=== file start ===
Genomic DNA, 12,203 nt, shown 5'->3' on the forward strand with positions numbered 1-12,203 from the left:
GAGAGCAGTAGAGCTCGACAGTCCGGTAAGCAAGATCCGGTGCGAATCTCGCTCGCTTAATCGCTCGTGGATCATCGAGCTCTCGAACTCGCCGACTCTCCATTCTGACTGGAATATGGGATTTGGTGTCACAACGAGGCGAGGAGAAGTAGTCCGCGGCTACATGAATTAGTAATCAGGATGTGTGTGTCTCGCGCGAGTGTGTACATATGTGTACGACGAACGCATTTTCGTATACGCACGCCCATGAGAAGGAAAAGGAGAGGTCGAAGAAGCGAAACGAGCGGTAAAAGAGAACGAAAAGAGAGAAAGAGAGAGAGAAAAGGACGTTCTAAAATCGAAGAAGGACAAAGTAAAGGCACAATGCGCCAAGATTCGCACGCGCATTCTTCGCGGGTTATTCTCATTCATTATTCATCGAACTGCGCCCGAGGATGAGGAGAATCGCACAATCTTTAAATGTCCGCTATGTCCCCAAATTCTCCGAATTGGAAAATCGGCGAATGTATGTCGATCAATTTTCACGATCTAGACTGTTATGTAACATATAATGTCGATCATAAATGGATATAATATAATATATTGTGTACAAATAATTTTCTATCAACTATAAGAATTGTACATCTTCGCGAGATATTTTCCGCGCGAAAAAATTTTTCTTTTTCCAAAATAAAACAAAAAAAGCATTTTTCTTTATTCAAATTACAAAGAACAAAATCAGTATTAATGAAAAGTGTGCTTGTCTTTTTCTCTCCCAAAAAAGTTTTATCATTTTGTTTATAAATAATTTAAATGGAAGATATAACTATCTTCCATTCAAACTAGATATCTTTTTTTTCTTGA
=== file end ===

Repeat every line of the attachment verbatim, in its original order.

Genomic DNA, 12,203 nt, shown 5'->3' on the forward strand with positions numbered 1-12,203 from the left:
GAGAGCAGTAGAGCTCGACAGTCCGGTAAGCAAGATCCGGTGCGAATCTCGCTCGCTTAATCGCTCGTGGATCATCGAGCTCTCGAACTCGCCGACTCTCCATTCTGACTGGAATATGGGATTTGGTGTCACAACGAGGCGAGGAGAAGTAGTCCGCGGCTACATGAATTAGTAATCAGGATGTGTGTGTCTCGCGCGAGTGTGTACATATGTGTACGACGAACGCATTTTCGTATACGCACGCCCATGAGAAGGAAAAGGAGAGGTCGAAGAAGCGAAACGAGCGGTAAAAGAGAACGAAAAGAGAGAAAGAGAGAGAGAAAAGGACGTTCTAAAATCGAAGAAGGACAAAGTAAAGGCACAATGCGCCAAGATTCGCACGCGCATTCTTCGCGGGTTATTCTCATTCATTATTCATCGAACTGCGCCCGAGGATGAGGAGAATCGCACAATCTTTAAATGTCCGCTATGTCCCCAAATTCTCCGAATTGGAAAATCGGCGAATGTATGTCGATCAATTTTCACGATCTAGACTGTTATGTAACATATAATGTCGATCATAAATGGATATAATATAATATATTGTGTACAAATAATTTTCTATCAACTATAAGAATTGTACATCTTCGCGAGATATTTTCCGCGCGAAAAAATTTTTCTTTTTCCAAAATAAAACAAAAAAAGCATTTTTCTTTATTCAAATTACAAAGAACAAAATCAGTATTAATGAAAAGTGTGCTTGTCTTTTTCTCTCCCAAAAAAGTTTTATCATTTTGTTTATAAATAATTTAAATGGAAGATATAACTATCTTCCATTCAAACTAGATATCTTTTTTTTCTTGA